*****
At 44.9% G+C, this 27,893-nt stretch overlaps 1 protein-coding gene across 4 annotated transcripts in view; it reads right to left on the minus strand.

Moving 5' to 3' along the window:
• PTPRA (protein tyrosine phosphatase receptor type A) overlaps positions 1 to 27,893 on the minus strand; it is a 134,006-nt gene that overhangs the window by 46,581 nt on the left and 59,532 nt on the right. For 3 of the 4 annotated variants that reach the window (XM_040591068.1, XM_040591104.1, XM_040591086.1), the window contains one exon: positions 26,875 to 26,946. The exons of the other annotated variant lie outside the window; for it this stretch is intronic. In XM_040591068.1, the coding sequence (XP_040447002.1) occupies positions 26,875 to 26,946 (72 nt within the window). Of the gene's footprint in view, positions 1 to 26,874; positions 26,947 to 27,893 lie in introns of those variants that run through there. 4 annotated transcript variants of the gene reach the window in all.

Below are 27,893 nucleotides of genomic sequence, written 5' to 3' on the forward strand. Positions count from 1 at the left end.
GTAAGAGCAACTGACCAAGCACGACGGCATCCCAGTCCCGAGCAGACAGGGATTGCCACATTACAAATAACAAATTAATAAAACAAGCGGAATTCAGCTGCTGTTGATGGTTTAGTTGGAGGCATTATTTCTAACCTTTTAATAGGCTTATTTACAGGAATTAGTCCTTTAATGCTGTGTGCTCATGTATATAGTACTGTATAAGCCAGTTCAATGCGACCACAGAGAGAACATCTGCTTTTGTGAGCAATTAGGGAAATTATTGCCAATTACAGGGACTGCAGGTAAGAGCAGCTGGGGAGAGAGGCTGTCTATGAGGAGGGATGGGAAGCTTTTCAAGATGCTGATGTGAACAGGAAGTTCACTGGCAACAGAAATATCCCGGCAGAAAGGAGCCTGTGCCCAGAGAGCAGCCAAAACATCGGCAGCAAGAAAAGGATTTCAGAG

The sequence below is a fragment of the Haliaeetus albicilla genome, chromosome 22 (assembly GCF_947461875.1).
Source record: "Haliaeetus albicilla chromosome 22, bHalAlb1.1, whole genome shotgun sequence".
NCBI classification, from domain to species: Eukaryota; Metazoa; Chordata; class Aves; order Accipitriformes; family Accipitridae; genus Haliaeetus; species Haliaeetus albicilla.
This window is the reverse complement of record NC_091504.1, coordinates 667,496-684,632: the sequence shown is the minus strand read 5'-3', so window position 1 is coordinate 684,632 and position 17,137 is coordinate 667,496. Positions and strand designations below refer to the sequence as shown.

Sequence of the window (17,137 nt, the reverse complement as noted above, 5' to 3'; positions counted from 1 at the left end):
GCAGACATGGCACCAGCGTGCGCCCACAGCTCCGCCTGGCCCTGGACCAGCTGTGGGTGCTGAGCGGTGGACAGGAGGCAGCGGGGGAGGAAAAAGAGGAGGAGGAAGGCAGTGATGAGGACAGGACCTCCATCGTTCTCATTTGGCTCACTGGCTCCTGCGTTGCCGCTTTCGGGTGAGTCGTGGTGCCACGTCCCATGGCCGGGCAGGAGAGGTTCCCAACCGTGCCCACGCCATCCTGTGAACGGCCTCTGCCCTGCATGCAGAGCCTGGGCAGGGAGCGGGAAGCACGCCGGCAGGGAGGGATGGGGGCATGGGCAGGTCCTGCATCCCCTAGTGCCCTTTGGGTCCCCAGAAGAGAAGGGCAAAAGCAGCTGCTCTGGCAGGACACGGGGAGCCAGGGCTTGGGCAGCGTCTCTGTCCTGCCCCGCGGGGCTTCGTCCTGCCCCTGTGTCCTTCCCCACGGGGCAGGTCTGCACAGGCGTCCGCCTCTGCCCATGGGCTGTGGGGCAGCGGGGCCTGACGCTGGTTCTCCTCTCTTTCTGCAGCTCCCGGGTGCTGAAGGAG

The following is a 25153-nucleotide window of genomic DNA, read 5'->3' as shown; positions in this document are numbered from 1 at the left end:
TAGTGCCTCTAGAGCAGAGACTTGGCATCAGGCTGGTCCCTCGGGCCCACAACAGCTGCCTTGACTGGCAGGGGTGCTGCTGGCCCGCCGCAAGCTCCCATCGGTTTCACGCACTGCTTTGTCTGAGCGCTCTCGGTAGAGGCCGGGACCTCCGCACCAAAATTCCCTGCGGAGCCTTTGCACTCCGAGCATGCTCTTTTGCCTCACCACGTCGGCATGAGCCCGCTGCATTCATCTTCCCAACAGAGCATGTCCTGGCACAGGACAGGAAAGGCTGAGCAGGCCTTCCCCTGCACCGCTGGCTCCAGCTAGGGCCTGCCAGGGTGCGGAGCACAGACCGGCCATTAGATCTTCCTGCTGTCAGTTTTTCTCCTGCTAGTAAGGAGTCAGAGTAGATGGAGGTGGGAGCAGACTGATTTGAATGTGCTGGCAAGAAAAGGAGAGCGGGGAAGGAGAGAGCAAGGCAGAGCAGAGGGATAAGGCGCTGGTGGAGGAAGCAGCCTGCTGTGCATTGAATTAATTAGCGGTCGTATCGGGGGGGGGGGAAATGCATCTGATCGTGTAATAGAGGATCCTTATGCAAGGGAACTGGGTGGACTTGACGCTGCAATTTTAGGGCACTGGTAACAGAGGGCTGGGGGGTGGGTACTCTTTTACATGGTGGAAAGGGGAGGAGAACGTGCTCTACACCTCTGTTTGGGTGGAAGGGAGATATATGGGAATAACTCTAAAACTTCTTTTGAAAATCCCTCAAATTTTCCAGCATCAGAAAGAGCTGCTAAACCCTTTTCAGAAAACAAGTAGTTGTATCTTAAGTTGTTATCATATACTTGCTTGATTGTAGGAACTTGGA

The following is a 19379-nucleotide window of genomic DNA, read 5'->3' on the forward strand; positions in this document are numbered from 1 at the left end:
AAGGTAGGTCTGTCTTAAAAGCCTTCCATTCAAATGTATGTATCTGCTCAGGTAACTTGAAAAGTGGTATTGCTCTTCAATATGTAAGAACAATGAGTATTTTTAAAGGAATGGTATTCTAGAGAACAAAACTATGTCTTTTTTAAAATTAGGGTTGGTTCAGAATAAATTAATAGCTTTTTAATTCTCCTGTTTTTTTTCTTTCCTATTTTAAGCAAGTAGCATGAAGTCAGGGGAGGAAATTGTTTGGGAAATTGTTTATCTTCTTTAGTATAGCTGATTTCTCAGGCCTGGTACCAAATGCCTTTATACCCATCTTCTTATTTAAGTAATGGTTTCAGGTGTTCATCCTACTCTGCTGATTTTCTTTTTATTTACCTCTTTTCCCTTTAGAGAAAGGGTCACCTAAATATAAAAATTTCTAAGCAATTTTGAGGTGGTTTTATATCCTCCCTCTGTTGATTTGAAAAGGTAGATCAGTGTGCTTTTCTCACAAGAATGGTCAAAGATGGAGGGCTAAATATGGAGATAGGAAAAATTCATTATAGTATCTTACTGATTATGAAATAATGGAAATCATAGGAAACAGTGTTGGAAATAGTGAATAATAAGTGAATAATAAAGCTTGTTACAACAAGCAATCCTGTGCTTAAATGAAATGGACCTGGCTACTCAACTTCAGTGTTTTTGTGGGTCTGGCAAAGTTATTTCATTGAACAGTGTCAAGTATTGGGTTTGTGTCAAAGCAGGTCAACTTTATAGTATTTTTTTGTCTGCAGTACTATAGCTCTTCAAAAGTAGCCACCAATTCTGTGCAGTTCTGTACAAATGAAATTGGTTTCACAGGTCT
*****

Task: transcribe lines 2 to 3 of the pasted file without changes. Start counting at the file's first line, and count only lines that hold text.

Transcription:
Moving 5' to 3' along the window:
• PTPRA (protein tyrosine phosphatase receptor type A) overlaps positions 1 to 27,893 on the minus strand; it is a 134,006-nt gene that overhangs the window by 46,581 nt on the left and 59,532 nt on the right. For 3 of the 4 annotated variants that reach the window (XM_040591068.1, XM_040591104.1, XM_040591086.1), the window contains one exon: positions 26,875 to 26,946. The exons of the other annotated variant lie outside the window; for it this stretch is intronic. In XM_040591068.1, the coding sequence (XP_040447002.1) occupies positions 26,875 to 26,946 (72 nt within the window). Of the gene's footprint in view, positions 1 to 26,874; positions 26,947 to 27,893 lie in introns of those variants that run through there. 4 annotated transcript variants of the gene reach the window in all.